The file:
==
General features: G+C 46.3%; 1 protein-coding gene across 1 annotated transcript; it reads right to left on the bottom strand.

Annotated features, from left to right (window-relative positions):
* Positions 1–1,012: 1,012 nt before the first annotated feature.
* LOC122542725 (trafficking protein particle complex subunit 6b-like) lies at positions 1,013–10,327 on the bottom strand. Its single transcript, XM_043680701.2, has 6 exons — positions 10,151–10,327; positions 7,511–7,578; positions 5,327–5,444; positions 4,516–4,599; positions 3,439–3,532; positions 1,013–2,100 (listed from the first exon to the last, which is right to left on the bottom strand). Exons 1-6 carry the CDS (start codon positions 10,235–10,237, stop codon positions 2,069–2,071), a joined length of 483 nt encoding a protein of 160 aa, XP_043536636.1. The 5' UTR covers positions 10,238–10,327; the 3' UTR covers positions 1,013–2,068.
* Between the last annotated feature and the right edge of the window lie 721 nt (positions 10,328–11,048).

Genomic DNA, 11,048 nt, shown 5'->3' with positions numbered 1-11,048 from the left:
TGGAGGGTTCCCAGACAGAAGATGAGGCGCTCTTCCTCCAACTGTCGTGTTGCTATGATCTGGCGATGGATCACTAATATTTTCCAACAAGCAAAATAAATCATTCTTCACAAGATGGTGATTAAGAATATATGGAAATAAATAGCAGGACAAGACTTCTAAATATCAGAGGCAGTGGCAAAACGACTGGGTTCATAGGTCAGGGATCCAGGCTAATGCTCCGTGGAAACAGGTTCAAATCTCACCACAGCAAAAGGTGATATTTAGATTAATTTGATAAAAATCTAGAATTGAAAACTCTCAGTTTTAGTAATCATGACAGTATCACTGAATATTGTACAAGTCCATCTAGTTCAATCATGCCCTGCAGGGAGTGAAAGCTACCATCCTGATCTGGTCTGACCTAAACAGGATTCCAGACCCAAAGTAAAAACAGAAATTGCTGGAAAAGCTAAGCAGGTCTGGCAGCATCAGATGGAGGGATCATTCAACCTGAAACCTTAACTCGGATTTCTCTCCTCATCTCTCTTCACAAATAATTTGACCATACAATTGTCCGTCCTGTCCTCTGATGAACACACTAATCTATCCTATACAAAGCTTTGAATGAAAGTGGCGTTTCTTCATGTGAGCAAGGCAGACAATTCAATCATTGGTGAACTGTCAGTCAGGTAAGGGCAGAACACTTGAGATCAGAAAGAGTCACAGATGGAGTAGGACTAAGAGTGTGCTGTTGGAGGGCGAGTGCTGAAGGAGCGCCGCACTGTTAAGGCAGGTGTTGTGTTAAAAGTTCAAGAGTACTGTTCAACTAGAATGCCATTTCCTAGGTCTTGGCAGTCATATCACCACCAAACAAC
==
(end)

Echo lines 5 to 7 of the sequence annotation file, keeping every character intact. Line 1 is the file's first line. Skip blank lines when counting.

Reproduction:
* Between the last annotated feature and the right edge of the window lie 721 nt (positions 10,328–11,048).

Genomic DNA, 11,048 nt, shown 5'->3' with positions numbered 1-11,048 from the left:
TGGAGGGTTCCCAGACAGAAGATGAGGCGCTCTTCCTCCAACTGTCGTGTTGCTATGATCTGGCGATGGATCACTAATATTTTCCAACAAGCAAAATAAATCATTCTTCACAAGATGGTGATTAAGAATATATGGAAATAAATAGCAGGACAAGACTTCTAAATATCAGAGGCAGTGGCAAAACGACTGGGTTCATAGGTCAGGGATCCAGGCTAATGCTCCGTGGAAACAGGTTCAAATCTCACCACAGCAAAAGGTGATATTTAGATTAATTTGATAAAAATCTAGAATTGAAAACTCTCAGTTTTAGTAATCATGACAGTATCACTGAATATTGTACAAGTCCATCTAGTTCAATCATGCCCTGCAGGGAGTGAAAGCTACCATCCTGATCTGGTCTGACCTAAACAGGATTCCAGACCCAAAGTAAAAACAGAAATTGCTGGAAAAGCTAAGCAGGTCTGGCAGCATCAGATGGAGGGATCATTCAACCTGAAACCTTAACTCGGATTTCTCTCCTCATCTCTCTTCACAAATAATTTGACCATACAATTGTCCGTCCTGTCCTCTGATGAACACACTAATCTATCCTATACAAAGCTTTGAATGAAAGTGGCGTTTCTTCATGTGAGCAAGGCAGACAATTCAATCATTGGTGAACTGTCAGTCAGGTAAGGGCAGAACACTTGAGATCAGAAAGAGTCACAGATGGAGTAGGACTAAGAGTGTGCTGTTGGAGGGCGAGTGCTGAAGGAGCGCCGCACTGTTAAGGCAGGTGTTGTGTTAAAAGTTCAAGAGTACTGTTCAACTAGAATGCCATTTCCTAGGTCTTGGCAGTCATATCACCACCAAACAAC